I am both of these women.
The first one opens the living room drapes, sees it happening, and screams for her husband. He doesn’t answer. She slaps the palm of her hand against the glass pane over and over again until her hand throbs. She isn’t thinking straight. The window is double-glazed and the combatants cannot hear her.
“Stop. Oh no, stop.” The voice makes a choking kind of scream.
“What’s wrong?” Finally, her husband.
“Out there; they’re killing it; you have to make them stop.” That voice again, not crying tears but strident and desperate. Wailing despair.
That’s my voice, she realizes.
Her husband is out there now, yelling at them. It makes no difference. The red racer snake continues to move slowly across the yard. A ground squirrel pounces, bites it, claws it. The snake’s skin is torn in places. Red racer does not speed up with each new attack. A curve-billed thrasher is also there, grabbing the snake’s tail in its beak, tugging, squawking.
The woman cannot bear to watch this assault on her beautiful snake.
The second woman is napping. This time it’s her husband who calls for her, from outside the
bedroom window, “Come now. Snake.”
She’s barely awake but ever since that summer when her snake was attacked—maybe even died from the injuries—there have been very few snakes around, so she hurries to the front of the house, eager to see this one. Her husband meets her in the kitchen.
“Where?” she asks.
“The bluebird box.”
She runs outside. There is a thick pink and burgundy rope stretching from a branch of the piñon tree into the opening of the bluebird box. There are ash-throated flycatcher chicks in there. Were. Her mind knows it is already over for the birds.
“Make it stop,” she yells. It’s that same strident voice, that same wailing. She cannot watch this and goes inside. She feels sick and her voice won’t stop screaming. “No, not the chicks. Oh no, not the chicks.” She has her head between her hands and she bends double to roar her anguish.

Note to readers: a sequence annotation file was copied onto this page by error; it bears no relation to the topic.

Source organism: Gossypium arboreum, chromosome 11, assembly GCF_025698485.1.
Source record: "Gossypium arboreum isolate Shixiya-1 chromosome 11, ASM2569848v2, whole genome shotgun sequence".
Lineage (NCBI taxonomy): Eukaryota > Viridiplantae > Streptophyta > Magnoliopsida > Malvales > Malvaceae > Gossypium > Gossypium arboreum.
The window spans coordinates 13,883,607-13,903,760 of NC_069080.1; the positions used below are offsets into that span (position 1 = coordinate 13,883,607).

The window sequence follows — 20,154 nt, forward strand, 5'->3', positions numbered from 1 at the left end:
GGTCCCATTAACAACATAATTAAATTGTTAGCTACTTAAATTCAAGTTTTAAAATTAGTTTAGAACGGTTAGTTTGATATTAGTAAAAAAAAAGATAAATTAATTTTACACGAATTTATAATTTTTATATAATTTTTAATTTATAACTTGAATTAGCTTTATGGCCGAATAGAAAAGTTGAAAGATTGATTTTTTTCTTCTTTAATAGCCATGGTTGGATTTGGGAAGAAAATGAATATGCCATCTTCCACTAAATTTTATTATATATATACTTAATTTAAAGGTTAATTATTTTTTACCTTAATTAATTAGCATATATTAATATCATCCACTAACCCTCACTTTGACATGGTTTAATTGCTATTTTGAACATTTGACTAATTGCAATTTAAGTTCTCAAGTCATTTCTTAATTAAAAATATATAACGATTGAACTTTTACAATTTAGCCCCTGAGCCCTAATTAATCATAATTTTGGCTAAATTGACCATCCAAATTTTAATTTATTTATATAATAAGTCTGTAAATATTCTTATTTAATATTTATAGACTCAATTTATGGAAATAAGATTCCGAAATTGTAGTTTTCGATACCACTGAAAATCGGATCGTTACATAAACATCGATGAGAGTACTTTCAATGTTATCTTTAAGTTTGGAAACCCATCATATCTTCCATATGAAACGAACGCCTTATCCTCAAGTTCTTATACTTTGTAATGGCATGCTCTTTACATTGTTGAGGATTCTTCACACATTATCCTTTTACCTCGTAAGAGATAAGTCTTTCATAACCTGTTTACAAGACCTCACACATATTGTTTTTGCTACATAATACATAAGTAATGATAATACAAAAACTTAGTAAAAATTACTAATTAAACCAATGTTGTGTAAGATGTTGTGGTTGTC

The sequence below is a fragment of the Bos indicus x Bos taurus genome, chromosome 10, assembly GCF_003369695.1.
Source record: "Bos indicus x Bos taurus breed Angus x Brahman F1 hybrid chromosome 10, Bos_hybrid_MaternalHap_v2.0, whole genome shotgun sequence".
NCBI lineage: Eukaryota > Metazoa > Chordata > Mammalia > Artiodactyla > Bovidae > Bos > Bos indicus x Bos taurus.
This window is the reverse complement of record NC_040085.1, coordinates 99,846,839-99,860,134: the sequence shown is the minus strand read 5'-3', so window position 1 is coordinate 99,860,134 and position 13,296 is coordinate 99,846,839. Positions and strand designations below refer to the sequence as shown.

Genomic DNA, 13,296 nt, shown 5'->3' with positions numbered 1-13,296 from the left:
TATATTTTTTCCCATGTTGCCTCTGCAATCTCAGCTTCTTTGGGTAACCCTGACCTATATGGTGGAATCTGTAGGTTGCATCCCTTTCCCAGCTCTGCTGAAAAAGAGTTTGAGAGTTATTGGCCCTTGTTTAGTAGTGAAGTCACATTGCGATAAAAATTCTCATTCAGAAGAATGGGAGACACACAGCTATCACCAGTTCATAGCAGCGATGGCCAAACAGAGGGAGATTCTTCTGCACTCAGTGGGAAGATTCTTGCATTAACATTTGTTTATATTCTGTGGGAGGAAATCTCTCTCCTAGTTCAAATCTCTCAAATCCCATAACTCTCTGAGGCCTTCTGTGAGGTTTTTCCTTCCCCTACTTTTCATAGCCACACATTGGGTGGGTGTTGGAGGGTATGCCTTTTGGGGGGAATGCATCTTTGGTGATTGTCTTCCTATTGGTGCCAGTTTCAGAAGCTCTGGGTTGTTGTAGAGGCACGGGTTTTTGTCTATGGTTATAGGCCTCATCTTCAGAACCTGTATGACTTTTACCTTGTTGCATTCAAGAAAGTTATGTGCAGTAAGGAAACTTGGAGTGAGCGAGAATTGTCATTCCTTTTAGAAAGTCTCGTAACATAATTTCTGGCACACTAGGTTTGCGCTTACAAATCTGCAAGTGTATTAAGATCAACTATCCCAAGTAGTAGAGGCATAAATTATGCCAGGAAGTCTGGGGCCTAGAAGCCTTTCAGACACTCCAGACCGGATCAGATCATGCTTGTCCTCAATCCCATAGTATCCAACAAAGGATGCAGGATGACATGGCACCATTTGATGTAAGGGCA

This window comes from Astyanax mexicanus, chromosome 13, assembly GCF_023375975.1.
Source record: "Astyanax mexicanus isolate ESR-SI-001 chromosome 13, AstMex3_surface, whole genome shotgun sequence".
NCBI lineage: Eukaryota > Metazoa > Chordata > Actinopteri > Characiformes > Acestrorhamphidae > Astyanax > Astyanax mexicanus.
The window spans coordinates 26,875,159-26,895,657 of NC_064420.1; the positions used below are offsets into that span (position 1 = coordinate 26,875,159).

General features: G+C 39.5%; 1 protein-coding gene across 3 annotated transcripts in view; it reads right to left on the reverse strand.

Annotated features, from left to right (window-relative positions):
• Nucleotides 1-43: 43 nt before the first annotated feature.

The woman cannot bear to watch this attack on her beautiful birds.
I am both of these women. And in both situations I am wrong.
I love my little parcel of land and everything about it. It is piñon-juniper woodland outside Santa Fe, New Mexico. I sketch its wildflowers; I feed its birds; I watch its bees and bobcats and lizards. I do everything possible to make my acre and a half an urban refuge.
I have learned to love its snakes, ever since the moving van ran over a garter snake in our driveway the day we moved in. I found the limp body later, slipped a stick under it, and moved it out of the sun. The year the red racers showed up, I watched one hunt a kangaroo rat. I vaguely knew they would help control the rodent population. I could set fewer mouse traps. I championed “my” snakes in the same way I rooted for other critters on our property. Did I forget to cheer for the rats?
I have watched a Cooper’s hawk kill a mourning dove by chasing it into one of our living room picture windows. I’ve seen another one gut a robin. I don’t wail at the hawk. I’m not upset when bird after bird kills bug after bug. I didn’t scream at the wolf in Yellowstone, breakfasting on a kill. I didn’t rail against the grizzly bear and her two cubs savaging the bison carcass. I felt privileged to watch. But it takes seeing a snake I love consume a bird I love in the middle of my “refuge” to show me the extent of my wrong thinking. These are not my pets. This is not entertainment. We are not at Disney Santa Fe.
I am seeing wild. I should be smart enough to respect it while it still remains, while it is right here in front of me.
It is not my place to love them or hate them.